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Texas executes man based on flawed evidence; his name was Claude Jones

A DNA test on a single strand of hair has cast doubt on the guilt of Claude Jones who was executed 10 years ago.

A DNA test on a single strand of hair has cast doubt on the guilt of Claude Jones who was executed 10 years ago.

From the Texas Observer‘s “DNA Tests Undermine Evidence in Texas Execution“:

Claude Jones always claimed that he wasn’t the man who walked into an East Texas liquor store in 1989 and shot the owner. He professed his innocence right up until the moment he was strapped to a gurney in the Texas execution chamber and put to death on Dec. 7, 2000. His murder conviction was based on a single piece of forensic evidence recovered from the crime scene—a strand of hair—that prosecutors claimed belonged to Jones.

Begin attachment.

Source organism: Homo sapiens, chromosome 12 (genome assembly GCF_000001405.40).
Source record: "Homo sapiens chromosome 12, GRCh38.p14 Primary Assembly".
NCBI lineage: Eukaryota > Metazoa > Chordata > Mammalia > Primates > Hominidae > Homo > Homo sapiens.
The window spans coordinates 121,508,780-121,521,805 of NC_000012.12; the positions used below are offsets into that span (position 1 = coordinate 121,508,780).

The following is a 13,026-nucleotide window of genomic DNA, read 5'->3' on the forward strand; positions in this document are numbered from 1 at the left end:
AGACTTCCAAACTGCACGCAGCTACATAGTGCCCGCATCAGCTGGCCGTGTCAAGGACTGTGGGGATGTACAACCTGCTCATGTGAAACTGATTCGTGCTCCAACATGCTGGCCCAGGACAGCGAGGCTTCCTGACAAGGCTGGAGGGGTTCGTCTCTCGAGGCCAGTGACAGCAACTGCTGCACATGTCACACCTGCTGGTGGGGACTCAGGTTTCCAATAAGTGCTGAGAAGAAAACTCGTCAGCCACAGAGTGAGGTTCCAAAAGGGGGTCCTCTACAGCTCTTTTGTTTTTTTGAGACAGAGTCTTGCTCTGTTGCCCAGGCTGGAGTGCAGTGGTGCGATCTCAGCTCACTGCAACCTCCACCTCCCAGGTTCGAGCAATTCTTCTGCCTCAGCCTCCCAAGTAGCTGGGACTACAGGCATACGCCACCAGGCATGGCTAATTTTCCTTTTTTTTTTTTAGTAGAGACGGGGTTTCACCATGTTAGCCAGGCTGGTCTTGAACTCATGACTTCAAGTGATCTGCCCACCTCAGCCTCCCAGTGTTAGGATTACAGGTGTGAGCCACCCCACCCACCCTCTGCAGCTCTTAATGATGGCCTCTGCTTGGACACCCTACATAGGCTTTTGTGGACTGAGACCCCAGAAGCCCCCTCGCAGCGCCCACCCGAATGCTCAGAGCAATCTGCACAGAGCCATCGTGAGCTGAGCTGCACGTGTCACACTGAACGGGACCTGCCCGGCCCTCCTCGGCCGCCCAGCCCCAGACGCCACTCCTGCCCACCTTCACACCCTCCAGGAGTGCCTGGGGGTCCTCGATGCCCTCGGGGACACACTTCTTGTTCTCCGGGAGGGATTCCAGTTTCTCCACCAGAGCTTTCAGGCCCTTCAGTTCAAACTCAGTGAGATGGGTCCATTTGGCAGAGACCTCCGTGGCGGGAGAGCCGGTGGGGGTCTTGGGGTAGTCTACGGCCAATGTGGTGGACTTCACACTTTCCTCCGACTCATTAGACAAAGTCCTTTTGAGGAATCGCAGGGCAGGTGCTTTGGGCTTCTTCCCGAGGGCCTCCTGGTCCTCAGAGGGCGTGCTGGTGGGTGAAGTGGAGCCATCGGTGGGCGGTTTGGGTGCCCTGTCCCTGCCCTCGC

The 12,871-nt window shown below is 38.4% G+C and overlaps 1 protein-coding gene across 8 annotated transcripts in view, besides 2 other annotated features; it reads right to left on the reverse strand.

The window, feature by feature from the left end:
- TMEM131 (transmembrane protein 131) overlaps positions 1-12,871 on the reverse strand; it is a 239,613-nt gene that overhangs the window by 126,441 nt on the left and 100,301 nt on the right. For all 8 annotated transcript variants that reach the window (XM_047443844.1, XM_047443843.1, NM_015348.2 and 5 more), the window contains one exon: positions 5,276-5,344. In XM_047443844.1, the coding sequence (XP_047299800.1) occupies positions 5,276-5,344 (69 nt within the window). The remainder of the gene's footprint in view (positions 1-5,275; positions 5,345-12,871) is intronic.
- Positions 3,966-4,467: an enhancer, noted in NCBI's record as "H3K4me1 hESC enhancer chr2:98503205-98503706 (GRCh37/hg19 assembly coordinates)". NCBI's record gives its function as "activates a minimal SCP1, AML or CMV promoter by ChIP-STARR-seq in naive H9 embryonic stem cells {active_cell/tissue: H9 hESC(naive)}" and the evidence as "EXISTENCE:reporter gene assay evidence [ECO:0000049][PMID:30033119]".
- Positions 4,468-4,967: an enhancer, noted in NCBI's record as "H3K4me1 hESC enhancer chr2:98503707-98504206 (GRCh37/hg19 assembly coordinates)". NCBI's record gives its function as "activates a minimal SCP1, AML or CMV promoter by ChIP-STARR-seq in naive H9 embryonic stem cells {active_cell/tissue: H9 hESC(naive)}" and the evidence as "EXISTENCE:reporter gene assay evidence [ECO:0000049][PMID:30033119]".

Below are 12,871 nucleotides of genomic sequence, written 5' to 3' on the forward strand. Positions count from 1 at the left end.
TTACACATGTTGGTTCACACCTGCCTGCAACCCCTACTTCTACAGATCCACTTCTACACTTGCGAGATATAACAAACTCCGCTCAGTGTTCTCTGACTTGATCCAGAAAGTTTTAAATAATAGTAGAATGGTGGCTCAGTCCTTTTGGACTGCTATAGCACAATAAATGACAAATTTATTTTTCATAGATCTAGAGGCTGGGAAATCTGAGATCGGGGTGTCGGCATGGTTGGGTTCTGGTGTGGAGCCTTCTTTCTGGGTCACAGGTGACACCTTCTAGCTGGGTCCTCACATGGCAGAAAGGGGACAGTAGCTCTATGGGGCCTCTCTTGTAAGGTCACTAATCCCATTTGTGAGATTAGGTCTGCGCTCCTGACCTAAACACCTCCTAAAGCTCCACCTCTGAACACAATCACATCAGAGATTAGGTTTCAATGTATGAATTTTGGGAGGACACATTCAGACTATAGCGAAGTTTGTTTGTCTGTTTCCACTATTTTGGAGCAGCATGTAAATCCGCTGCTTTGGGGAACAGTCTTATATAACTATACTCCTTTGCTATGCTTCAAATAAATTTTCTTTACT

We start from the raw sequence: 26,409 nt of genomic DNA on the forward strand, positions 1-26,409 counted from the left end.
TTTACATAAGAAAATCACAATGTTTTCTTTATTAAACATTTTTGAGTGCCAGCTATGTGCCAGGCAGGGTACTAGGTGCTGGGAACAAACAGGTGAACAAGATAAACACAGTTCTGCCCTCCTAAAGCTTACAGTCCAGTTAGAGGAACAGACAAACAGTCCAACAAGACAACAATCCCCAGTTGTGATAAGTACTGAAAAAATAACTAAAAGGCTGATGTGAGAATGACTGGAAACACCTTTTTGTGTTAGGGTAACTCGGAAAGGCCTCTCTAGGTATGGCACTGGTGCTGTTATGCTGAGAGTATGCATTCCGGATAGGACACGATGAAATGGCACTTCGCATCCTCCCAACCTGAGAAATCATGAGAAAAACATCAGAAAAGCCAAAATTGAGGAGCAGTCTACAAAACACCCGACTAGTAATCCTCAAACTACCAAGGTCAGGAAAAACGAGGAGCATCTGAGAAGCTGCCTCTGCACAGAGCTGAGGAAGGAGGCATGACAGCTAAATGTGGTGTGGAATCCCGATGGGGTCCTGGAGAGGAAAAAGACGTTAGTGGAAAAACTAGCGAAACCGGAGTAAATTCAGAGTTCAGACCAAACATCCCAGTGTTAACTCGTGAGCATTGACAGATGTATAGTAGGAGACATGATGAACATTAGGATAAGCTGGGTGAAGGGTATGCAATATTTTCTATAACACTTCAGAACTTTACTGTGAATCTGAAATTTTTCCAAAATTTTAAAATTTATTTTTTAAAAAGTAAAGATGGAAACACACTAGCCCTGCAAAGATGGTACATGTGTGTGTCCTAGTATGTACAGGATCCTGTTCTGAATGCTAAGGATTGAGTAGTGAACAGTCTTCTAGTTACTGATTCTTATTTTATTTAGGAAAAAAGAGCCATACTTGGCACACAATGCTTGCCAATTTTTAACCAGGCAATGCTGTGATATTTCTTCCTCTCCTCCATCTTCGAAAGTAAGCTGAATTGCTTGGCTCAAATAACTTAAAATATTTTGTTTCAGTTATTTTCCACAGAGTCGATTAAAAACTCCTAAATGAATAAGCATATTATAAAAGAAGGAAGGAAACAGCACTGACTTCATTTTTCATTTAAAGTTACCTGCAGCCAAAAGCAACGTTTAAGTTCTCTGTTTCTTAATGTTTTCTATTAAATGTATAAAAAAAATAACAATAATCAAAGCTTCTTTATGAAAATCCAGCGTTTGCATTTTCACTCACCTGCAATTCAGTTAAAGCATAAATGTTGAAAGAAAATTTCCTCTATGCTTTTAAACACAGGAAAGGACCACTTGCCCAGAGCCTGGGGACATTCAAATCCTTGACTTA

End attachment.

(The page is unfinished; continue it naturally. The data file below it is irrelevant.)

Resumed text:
But DNA tests completed this week at the request of the Observer and the New York-based Innocence Project show the hair didn’t belong to Jones after all. The day before his death in December 2000, Jones asked for a stay of execution so the strand of hair could be submitted for DNA testing. He was denied by then-Gov. George W. Bush.

Claude Jones’s execution is the second time in the last 13 months that it’s that come out that the people of Texas executed a man for a crime he likely did not commit. The other innocent man’s name was Cameron Todd Willingham.

Photo: Texas Deptartment of Criminal Justice

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